Wednesday, 24 October 2012

Painting by Numbers by Tom Gillespie - Book Review

Painting by Numbers is the new novel from Tom Gillespie, previously available on Kindle, and now out in paperback.

To start off with, I need to say. This is a weird book. Now, that may sound like a criticism, but it's really not. I like weird books.

So, you might be asking yourselves, why did I feel the need to mention this? Well, I was expecting a psychological thriller - and I certainly got one of those. What I wasn't expecting was that it would be so... well... weird.

The book opens in Glasgow where our protagonist, Jacob Boyce has become so obsessed with trying to understand the nuances of a particular painting that he is in danger of loosing both his job as an academic and his wife.

His attempts to understand the picture include quite a lot of convincing mathematics (which I suspect is bogus, but it's a testament to Gillespie's research and writing that it seems to make sense, at least as much as anything does in this book) which is actually something I found hugely appealing. As strange lights start to emerge from the canvas, and the figures depicted within start to move, the grounding nature of the maths gives is a solid reality. And I've always been a bit of a science nerd, so it pushes those buttons for me too.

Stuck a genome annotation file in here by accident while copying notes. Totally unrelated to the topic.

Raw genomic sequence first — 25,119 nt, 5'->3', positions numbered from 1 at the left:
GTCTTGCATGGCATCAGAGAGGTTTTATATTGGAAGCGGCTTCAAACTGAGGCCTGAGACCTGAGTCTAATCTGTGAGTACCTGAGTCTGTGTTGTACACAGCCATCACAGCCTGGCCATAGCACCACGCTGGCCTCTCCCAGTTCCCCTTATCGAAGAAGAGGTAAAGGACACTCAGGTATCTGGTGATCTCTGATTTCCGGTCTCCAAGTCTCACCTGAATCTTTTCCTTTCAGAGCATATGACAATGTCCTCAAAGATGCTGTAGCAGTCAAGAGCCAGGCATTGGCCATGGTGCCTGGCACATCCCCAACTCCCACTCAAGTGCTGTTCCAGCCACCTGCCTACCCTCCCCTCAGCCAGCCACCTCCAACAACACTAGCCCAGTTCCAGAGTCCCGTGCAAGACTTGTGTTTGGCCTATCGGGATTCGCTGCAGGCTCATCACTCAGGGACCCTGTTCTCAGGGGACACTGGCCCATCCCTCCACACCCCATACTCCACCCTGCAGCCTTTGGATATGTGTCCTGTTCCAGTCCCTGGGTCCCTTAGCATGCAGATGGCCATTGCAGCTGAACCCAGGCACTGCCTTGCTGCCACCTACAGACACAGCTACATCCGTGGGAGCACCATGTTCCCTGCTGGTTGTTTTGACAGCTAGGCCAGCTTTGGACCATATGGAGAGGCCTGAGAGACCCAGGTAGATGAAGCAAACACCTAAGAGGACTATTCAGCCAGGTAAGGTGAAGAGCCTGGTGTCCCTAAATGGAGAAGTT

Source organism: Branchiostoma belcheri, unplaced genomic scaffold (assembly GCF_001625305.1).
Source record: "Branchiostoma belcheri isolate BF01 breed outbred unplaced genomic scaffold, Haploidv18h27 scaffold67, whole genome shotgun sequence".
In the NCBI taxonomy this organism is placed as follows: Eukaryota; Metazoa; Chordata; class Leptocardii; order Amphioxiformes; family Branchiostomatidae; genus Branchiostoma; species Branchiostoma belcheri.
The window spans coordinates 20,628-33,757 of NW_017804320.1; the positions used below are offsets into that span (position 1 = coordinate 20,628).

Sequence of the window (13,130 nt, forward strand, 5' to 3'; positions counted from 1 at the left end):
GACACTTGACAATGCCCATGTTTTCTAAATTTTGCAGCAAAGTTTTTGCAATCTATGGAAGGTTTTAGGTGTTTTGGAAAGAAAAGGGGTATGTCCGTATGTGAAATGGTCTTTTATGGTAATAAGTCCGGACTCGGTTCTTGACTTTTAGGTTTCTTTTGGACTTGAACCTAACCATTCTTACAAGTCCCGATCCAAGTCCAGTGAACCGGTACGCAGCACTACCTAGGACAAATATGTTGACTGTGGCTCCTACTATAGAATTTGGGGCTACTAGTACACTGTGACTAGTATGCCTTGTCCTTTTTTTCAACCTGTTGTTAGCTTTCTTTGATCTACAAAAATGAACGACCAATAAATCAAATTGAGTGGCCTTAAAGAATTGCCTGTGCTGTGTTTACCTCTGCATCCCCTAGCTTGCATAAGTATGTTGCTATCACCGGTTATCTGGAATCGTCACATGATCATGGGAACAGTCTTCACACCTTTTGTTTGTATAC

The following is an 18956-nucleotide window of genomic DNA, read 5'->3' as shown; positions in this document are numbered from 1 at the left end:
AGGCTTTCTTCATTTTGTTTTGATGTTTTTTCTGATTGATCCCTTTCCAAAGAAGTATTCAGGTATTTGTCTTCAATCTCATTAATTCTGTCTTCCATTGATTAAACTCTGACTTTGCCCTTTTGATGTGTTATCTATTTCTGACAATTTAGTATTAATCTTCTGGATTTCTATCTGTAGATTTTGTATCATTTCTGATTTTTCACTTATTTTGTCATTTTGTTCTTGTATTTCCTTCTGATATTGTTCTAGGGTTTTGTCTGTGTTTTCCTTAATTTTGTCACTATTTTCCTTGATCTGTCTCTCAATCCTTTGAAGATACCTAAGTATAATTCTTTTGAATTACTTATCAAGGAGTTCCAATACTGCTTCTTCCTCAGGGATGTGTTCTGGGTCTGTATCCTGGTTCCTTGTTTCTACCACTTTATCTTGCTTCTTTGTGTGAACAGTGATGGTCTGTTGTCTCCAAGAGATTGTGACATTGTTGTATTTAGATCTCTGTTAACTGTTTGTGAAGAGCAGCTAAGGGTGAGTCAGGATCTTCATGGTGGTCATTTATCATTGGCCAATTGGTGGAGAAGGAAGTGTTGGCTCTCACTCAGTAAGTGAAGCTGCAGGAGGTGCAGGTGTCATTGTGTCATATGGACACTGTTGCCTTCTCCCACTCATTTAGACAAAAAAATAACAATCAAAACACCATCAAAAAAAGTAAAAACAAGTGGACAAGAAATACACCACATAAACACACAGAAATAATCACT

At about a third of the way through, the book changes location to Spain, and most of the book plays out here. I don't want to go into the plot too much, as I don't want to give anything away, but what started as one man's obsession over a painting becomes a kind of demented road-trip, where things get stranger and stranger.

There are, I think, a couple of mis-steps in the book. The comedy interludes in particular - from a police inspector and a bus driver - seem to have been dropped in, and jar somewhat with the overall tone as you read them. But as the book turns more and more weird, even they seem in retrospect to be completely normal.

This is a well-written and gripping book. The character of Boyce is by turns extremely likeable and sympathetic, and then equally strange and disturbed. The description of it as a surreal psychological thriller is an apt one for a book which includes the degeneration of a man's mind and body, art history, space-bending mathematics and free jazz.

It may be weird, but it's my kind of weird. A great book, and well worth a read.

You can pick it up now on Kindle or paperback from Amazon.

1 comment:

  1. Calum.. I'm speechless (for once).. Thank you..I'm having a good day!!!
    p.s. that Police Inspector is my dad.. (joking)